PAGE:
All in all, what do I think? I think Google+ has the ability to shake things up a bit at least. It’s hard to say if it’ll take over the social networking scene though. The possibility is there for sure though.


What’s in a [variable] name?

Lots. As a programmer I learned very quickly that I’m one of those types of people that makes strict conventions and adheres to them whenever possible. Variable naming styles play a huge role in this. Before I delve into detail on my own style, how about a few comments on some of the general variable naming conventions that are out there today?

Variable naming conventions actually have two components to them: the “formatting convention”, and then the actual naming convention itself. The formatting convention mainly deals with how the name is presented, such as the case, any additional punctuation like underscores, etc. The naming portion of the equation is how the programmer selects what to call the variable. Pretty simple.

Formatting is definitely the most straightforward to talk about, as there really isn’t a whole lot you can do in that department. The most popular style seems to be camel case, e.g. “myVariable”, “myByteBuffer” and “someUselessObject.” Camel case is easy on the eyes for variables that are constructed from multiple words, allowing for variablesWithLongerNames to still be readable. It also seems to emphasize the parts of the variable with capitals, which are also generally the more important part, i.e “ByteBuffer” in “myByteBuffer.” The other popular alternative involves the use of underscores to separate parts of the variable. Rewriting the previous variables in this underscore style would give “my_variable”, “my_byte_buffer” and “some_useless_object.” Allow I suppose you could do a hybrid, something like “my_ByteBuffer” or “my_Byte_Buffer”, most people seem to go one way or the other. I’ve also seen underscores prefixed on variables, like “_byteBuffer”. I’m not really sure what this accomplishes though. In fact I personally think the underscores look atrocious, but for the sake of variety will continue to use them for one more paragraph.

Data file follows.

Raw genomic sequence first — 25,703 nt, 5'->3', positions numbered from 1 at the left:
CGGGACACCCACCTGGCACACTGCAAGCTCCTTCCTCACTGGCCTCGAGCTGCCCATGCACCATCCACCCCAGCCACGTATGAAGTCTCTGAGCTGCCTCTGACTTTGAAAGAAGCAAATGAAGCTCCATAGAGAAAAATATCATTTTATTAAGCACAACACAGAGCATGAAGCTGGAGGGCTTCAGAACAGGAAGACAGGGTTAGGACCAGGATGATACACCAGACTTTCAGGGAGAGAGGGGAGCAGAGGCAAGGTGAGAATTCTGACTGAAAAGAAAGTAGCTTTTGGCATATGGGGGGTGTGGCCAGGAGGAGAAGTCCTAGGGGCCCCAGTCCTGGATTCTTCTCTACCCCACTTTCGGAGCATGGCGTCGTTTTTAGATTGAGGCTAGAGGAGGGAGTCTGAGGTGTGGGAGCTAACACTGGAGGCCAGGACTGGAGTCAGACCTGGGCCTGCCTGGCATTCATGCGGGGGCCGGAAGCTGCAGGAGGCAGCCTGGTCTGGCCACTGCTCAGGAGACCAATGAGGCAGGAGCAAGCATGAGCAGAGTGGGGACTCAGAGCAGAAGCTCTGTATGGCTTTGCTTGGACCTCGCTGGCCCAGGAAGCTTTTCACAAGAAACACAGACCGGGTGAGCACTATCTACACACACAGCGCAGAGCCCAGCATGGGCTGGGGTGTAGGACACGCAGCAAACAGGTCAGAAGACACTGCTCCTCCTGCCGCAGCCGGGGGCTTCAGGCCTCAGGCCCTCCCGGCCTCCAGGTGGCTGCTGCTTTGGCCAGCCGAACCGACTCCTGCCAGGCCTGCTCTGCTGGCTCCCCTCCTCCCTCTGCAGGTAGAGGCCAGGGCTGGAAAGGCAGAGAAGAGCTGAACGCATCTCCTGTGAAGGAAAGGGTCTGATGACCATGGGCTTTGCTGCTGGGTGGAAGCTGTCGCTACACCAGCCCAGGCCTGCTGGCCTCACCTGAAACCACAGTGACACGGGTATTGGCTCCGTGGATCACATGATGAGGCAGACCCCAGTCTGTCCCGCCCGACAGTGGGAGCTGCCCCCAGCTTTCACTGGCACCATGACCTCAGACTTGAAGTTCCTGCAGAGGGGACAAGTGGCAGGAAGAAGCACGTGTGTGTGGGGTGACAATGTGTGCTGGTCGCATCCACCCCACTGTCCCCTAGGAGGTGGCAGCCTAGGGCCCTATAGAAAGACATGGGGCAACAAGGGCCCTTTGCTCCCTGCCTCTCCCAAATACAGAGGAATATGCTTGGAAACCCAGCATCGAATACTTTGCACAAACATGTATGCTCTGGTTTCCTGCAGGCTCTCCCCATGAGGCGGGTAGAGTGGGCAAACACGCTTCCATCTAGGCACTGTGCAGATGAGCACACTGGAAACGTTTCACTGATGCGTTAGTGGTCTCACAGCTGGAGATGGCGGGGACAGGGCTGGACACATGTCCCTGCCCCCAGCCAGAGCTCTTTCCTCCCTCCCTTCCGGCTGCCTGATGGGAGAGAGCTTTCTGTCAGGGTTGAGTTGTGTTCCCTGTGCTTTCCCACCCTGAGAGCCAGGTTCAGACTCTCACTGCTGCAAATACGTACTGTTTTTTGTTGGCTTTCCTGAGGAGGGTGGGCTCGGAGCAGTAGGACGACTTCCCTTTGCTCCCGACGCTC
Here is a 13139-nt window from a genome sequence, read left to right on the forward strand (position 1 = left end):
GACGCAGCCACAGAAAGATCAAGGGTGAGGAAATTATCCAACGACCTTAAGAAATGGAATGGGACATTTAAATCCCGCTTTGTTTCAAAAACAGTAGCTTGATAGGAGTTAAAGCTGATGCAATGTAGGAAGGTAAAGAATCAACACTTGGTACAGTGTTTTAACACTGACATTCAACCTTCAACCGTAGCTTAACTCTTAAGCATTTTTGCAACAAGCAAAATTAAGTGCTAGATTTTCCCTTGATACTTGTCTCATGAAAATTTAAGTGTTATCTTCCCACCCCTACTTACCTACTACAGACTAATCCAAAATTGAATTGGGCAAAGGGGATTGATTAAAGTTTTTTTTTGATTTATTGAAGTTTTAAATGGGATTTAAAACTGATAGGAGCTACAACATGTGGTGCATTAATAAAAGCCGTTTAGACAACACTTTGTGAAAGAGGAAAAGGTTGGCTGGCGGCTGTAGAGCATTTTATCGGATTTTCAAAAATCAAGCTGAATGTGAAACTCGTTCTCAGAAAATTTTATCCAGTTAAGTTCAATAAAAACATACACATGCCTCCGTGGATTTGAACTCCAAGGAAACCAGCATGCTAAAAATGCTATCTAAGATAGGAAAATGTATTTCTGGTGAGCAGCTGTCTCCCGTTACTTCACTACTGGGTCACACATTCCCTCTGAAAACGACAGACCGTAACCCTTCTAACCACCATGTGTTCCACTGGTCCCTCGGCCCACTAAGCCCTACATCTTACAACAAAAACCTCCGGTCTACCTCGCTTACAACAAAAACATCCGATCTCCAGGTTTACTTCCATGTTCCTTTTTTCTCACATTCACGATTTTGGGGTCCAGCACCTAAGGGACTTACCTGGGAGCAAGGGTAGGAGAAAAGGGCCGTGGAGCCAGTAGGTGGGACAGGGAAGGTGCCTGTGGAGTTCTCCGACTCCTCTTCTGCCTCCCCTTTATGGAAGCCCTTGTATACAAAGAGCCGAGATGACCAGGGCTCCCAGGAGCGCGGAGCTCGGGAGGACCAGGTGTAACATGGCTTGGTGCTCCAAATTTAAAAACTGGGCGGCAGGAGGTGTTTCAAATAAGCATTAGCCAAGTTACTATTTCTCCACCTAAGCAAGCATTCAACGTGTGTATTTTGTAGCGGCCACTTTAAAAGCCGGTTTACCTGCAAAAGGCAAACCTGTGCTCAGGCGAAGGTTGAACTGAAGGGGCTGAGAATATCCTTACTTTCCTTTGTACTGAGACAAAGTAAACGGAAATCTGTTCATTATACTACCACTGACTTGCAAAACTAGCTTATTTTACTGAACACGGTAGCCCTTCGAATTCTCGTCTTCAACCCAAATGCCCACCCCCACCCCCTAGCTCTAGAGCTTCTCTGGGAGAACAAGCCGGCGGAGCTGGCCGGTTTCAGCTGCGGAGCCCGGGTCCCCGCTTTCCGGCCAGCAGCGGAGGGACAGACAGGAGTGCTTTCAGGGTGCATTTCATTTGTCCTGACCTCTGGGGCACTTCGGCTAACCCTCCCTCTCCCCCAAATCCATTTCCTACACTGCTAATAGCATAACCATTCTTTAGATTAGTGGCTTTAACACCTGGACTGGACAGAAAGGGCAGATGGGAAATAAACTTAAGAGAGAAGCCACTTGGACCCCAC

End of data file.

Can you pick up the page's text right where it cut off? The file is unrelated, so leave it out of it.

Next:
On to the names themselves. These can’t really be divided up as easily, as there are lots of different ways to go about the task. One convention I’ve seen pretty often is including a letter or two to indicate type for standard type variables, like “fSpeed”,”bRun”, or “ch_initial.” For arrays and lists it’s uncommon to see “scoreList” or “item_array.” It definitely makes it clear what the variable in question is. Another convention is to include the variables scope in the name. A class member might be named “mTimeStamp”, while a variable passed in as a parameter might be  “p_rate”. There are clearly lots of ways to tackle the problem of names, but as long as the name makes sense in the context is really just a matter of preference.

What about me? Well, as I may have hinted before I’m a big proponent of the camel case style formatting convention. All of my code uses it all of the time, local variables included. I’m also equally picky about my var names. All variables are named based on scope/location, as mentioned above. Global variables get the “g” prefix, members get an “m”, parameters a “p”, enums an “e” and so on. As far as the rest of the variable name goes, I always follow three simple rules:

1. Keep it as short as possible. Make sure that the name is only as long as it has to be in the context that its given. “mTextFileArray” can be shortened to “mFileArray” if it’s used in the “TextFileManager” class, for example.

2. Name it after its purpose. This is the most important rule, in my opinion. Lets say we’ve got a “Weapon” class. The name “mCount” as member variables leaves a lot of questions, as it there are a variety of things that could be counted. “mAmmoCount”, “mClipCount”, or “mFireCount” are much better. Of course, as per rule #1, in the case of “void setAmmoCount( int pCount )” pCount works just fine since the context implies ammo.

3. Name the type if it could be ambiguous. For things like floats/doubles, or ints/shorts/longs this isn’t something I do. Its more in the case of something like “mItems”, where the better option would be “mItemsList” if it’s a linked list, “mItemsPtr” if its a pointer to an array, etc. This rule definitely has more flex to it than the others, and is kinda on a per-case basis.

The bottom line is, I do my best to make sure I don’t have “int temp” or “float testvar” in my code. In situations where I’m trying to pound out a big piece of program quickly I will occasionally let the style go, but this just creates more cleanup work later so I’ve found its best to get it right the first time.

And, by no means are these rules the “right” ones to follow. I’m a self-taught programmer so I probably do some quirky thing, naming conventions included. Like I said before it’s really all a matter of personal preference. Unless you’re doing work for someone else and they enforce code conventions, finding something that works for you is just another part of learning to program.


%d bloggers like this: